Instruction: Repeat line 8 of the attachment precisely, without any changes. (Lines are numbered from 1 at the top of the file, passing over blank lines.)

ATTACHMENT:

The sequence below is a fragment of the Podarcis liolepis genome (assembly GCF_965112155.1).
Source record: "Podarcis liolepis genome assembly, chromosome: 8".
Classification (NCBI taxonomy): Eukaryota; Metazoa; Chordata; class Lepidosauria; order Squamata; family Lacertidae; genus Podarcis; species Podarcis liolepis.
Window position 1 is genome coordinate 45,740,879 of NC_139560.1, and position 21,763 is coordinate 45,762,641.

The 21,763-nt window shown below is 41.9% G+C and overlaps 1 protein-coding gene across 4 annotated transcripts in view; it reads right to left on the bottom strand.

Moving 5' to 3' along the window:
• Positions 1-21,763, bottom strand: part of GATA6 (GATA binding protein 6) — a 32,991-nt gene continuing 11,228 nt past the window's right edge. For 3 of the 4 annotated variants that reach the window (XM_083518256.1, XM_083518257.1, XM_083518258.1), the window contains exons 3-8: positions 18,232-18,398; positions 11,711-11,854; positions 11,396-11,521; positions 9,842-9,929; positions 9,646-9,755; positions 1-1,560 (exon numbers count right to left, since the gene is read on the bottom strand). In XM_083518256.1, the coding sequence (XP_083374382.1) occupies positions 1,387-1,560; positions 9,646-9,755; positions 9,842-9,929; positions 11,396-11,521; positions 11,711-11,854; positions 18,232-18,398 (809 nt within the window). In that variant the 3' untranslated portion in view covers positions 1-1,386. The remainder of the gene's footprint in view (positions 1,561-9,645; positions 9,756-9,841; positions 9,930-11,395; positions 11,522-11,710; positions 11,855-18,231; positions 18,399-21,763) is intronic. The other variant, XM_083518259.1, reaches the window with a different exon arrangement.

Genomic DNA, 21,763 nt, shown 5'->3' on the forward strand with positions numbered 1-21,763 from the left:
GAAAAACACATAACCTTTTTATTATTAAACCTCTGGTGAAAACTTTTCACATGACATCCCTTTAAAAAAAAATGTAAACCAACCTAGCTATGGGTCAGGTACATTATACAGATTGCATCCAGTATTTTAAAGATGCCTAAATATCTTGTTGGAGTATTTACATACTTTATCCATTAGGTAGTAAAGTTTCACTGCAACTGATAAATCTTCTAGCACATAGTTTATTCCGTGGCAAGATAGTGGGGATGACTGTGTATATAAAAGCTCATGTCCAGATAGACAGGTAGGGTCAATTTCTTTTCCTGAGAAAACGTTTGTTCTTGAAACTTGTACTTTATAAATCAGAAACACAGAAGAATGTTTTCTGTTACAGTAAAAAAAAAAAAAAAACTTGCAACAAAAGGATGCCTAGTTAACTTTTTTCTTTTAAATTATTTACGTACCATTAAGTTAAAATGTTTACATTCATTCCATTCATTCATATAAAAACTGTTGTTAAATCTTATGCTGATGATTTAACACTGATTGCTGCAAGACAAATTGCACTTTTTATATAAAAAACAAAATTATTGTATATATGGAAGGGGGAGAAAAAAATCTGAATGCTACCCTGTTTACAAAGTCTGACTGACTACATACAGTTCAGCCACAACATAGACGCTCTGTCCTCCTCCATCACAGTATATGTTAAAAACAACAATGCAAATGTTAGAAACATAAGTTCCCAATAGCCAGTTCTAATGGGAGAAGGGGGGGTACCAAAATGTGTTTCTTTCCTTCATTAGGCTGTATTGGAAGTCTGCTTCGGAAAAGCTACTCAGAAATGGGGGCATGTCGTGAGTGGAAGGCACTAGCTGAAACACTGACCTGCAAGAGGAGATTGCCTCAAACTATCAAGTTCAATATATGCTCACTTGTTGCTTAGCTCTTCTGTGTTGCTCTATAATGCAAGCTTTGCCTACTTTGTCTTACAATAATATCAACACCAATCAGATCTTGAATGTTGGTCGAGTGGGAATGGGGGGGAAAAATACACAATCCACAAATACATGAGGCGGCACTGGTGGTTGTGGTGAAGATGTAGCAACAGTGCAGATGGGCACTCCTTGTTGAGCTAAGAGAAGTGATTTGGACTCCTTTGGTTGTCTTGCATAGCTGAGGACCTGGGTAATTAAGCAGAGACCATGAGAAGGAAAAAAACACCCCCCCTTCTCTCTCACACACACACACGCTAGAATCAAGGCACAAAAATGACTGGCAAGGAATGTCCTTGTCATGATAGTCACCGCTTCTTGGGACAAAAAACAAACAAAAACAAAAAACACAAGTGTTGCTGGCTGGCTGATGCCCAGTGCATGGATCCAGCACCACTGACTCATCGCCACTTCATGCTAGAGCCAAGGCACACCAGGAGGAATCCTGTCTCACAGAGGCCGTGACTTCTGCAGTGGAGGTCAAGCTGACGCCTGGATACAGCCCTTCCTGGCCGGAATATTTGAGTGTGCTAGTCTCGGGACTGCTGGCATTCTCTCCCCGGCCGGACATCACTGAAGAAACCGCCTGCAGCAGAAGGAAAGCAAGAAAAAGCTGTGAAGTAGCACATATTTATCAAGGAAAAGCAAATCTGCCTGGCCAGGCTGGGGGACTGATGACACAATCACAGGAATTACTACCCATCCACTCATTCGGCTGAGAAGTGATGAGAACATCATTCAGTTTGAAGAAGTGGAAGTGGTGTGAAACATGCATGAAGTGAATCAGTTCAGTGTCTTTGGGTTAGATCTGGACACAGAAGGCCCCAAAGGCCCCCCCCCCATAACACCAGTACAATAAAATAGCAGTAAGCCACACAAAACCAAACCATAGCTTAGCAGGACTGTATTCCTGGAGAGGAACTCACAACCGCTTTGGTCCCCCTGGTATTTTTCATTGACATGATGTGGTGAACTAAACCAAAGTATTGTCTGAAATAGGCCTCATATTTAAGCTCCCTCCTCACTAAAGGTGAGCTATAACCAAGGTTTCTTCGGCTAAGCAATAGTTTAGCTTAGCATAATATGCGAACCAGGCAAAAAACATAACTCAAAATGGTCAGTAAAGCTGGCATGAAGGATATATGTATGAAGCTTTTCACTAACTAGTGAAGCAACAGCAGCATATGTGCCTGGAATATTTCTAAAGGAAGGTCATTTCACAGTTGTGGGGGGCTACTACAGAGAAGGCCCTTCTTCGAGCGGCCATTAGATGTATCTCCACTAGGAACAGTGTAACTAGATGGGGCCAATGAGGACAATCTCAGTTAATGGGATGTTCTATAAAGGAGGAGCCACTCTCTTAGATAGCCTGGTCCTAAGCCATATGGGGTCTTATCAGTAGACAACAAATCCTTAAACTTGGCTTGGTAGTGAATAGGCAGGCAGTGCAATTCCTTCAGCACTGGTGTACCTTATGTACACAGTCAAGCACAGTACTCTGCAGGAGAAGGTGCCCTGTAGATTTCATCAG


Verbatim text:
Genomic DNA, 21,763 nt, shown 5'->3' on the forward strand with positions numbered 1-21,763 from the left: